Pop culture obsessives writing for the pop culture obsessed.
Pop culture obsessives writing for the pop culture obsessed.
Graphic: Karl Gustafson; Images from left: Red Dead Redemption (Image: Rockstar Games), Fallout (Image: Interplay), The Last Of Us (Image: Sony Interactive Entertainment), Metal Gear Solid (Image: Konami)

Note: This article contains extensive spoilers. Obviously.

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It’s been 10 years since Rockstar Games released Red Dead Redemption, trading the crowded, car-filled streets of its signature Grand Theft Auto games for the cinematic grandeur of the American West. There’s much about Redemption that lingers in the memory—the sight of a vast plain spread out before you, long nights spent playing poker, or just a bit of all-purpose moseying. But it was the game’s ending that numerous players most remembered. Narratively, there’s nothing particularly special about Red Dead’s conclusion, which sees mostly good-hearted outlaw John Marston eventually gunned down by the forces of Civilization that had spent the entire story kicking him around. The revolutionary moment comes, rather, when John’s son, Jack, takes up his guns to seek revenge for his father’s death—becoming the game’s new playable character in the process. Lots of media has spilled blood and ink on the topic of the inescapable cycle of vengeance; Red Dead forced its players to live it out.

In honor of the game’s 10th anniversary, we’ve compiled a list of some of gaming’s best and most affecting endings. To conclude a story well is no easy thing; to do so when you’ve got a hundred thousand players all trying to make it the perfect expression of their individual tale of heroism or sorrow borders on the absurd. But across genres and generations, these games—presented in order of chronology (mostly)—proved that it’s not always impossible to go out on top.


Super Metroid (1994)

Super Metroid is a game defined by its pervasive feeling of loneliness. You play as a woman who might as well be a walking tank, but Samus Aran is still all alone in her mission to eradicate the Space Pirate menace and recover the galaxy’s last living Metroid—or at least, she thinks she’s alone. The Metroid, which has been replicated by the Pirates and grown to a massive size by the time Samus tracks it down, stops just short of killing her after it recognizes her as its “mother” (as seen in Metroid II). Samus then takes on the Pirate leader, Mother Brain, and gets her metal butt kicked, at which point the baby Metroid swoops in, gives Samus a super-powered laser weapon, and sacrifices its life to save her. It’s an impactful ending from an era where that was a rare occurrence, and (assuming you play the game correctly), it gives the player a chance to return the favor by going back and rescuing some helpful animal friends before the planet you’re on explodes. The game doesn’t prompt you to do that, but if you were sufficiently moved by the Metroid’s sacrifice, it shouldn’t need to. [Sam Barsanti]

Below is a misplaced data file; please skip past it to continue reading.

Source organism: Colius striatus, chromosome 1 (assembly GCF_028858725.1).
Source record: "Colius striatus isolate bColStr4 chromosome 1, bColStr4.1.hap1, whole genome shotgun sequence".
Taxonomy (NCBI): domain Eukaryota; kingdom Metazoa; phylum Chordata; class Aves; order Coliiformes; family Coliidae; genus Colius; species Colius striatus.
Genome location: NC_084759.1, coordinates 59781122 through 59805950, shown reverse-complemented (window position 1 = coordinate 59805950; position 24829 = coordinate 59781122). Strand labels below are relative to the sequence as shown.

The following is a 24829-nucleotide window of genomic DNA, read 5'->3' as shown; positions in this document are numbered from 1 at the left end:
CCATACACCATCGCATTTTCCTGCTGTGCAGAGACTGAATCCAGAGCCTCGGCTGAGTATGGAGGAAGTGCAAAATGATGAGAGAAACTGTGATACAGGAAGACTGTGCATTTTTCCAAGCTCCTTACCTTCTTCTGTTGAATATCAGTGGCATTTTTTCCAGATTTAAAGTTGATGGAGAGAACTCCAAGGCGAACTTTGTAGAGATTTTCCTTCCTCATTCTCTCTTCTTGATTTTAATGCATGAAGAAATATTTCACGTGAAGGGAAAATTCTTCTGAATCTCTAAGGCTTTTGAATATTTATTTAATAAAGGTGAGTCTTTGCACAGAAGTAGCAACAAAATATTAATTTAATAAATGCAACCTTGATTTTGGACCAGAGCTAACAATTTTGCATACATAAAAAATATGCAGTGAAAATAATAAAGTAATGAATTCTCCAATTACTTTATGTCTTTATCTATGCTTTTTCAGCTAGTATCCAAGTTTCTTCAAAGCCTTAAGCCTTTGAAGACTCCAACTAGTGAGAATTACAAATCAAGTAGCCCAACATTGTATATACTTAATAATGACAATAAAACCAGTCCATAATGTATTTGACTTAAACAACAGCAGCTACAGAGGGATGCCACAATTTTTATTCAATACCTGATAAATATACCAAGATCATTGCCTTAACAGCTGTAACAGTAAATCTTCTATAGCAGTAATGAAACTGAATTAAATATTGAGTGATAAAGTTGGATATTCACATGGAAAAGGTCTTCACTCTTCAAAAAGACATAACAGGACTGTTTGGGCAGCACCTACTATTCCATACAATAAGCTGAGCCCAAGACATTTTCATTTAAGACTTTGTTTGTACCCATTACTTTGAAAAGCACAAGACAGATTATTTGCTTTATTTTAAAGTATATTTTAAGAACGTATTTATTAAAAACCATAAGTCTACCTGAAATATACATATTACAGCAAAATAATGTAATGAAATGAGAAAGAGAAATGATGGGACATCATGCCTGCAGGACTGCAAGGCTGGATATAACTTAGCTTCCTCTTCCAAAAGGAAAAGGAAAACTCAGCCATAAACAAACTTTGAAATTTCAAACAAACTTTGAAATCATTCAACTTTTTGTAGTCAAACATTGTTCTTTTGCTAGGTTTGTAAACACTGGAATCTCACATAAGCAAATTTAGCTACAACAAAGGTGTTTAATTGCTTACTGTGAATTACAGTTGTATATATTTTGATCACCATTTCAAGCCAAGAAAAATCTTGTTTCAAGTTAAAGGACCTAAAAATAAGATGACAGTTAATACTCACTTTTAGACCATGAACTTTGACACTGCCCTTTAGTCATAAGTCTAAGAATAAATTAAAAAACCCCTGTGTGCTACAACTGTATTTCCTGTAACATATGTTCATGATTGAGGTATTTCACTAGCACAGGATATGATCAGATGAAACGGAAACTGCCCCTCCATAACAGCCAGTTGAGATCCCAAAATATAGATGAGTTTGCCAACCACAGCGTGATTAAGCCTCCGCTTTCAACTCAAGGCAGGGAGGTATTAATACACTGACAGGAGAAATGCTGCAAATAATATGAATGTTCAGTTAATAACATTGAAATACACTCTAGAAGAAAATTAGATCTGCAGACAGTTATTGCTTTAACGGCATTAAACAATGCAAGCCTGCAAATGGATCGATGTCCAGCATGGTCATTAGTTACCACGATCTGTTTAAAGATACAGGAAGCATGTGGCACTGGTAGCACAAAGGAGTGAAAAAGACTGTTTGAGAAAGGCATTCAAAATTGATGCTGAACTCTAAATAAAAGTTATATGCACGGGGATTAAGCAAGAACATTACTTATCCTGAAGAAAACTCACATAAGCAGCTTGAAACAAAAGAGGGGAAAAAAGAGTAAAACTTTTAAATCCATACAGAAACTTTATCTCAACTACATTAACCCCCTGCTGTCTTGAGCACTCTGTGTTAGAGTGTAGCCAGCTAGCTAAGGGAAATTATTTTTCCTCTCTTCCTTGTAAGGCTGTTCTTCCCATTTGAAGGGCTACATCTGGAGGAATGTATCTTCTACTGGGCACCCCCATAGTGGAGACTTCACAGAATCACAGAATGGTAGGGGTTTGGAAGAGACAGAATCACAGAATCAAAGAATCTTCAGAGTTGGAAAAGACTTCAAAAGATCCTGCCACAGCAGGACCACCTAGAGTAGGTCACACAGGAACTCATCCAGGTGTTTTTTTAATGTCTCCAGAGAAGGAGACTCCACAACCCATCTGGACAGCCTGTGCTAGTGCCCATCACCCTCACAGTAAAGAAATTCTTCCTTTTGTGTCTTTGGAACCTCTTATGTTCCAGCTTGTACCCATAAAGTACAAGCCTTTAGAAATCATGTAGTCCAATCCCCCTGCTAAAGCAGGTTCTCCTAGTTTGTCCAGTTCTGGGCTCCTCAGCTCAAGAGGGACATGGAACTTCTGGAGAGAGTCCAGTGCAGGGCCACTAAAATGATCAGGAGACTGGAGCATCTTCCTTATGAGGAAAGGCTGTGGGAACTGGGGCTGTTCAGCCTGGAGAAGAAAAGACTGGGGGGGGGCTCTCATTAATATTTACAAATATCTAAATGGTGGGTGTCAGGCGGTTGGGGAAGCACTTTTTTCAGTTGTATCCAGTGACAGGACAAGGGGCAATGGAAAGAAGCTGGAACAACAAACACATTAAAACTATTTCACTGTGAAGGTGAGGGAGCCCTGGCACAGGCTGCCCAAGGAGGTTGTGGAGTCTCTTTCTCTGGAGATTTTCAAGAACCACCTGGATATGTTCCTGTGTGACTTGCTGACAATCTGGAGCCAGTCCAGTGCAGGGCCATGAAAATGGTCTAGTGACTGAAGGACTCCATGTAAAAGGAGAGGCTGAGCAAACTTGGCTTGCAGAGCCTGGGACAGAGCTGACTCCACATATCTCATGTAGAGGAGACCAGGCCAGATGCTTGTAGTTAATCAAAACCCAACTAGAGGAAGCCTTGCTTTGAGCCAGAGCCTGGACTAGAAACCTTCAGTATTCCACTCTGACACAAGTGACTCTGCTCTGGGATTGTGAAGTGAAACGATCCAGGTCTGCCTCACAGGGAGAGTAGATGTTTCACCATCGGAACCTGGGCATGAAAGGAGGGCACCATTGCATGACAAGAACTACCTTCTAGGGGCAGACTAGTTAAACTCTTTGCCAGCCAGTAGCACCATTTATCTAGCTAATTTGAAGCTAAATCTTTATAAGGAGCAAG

Final Fantasy VI (1994)

It would be a mistake (and an irritatingly common one) to assume that the only way a game can have an emotionally affecting ending is to mimic the tropes of television or film. And yet it’s hard to begrudge Final Fantasy VI—which, with its roster of 14 playable characters, was as close as gaming had gotten at that point to a true ensemble cast—its cinematic ambitions. Playing out as a series of vignettes that take place as your crew races to escape from a mad god’s collapsing lair, the game’s ending manages to give a moment to shine to every member of its diverse cast, from enigmatic weirdo Gogo, all the way up to the game’s initial protagonist, human-magical creature hybrid Terra. (The modular nature also allows the game to accommodate for whether you bothered to recruit the entire roster, a nice additional touch.) Exciting, occasionally somber, and backed by one of the best soundtracks to ever grace the Super Nintendo sound chip, it was a rousing, massive conclusion to one of the biggest adventures most of its players had ever seen—to the extent that it even managed to earn its self-consciously cinema-styled credits roll. [William Hughes]


Fallout (1997)

As sweeping in scope as the apocalyptic adventure that preceded it, the denouement of the original Fallout set a series precedent by checking in on every community your Vault dwelling adventurer touched, showing how your influence improved their lives—or not. From the humble community of Shady Sands, to the radioactive, zombie-filled ruins of the Bakersfield Necropolis, Ron Perlman’s somber narration outlines how these settlements thrived, struggled, or were ultimately wiped out by your actions. But whether you were a harbinger of civilization, or a walking second Armageddon, Fallout’s ending always concludes the same way: with your hero returning to the home they’ve saved, the underground bunker of Vault 13, only to be turned away for being too contaminated by the outside world to be allowed back within its walls. “You’re a hero… and now you have to leave,” the Vault Overseer solemnly declares. And whether or not you exact violent retribution on him for your banishment, your dweller’s fate remains the same: trudging back out into the wasteland, the sounds of The Ink Spots’ “Maybe” underscoring your bittersweet victory. War never changes. Ingratitude, apparently, doesn’t either. [William Hughes]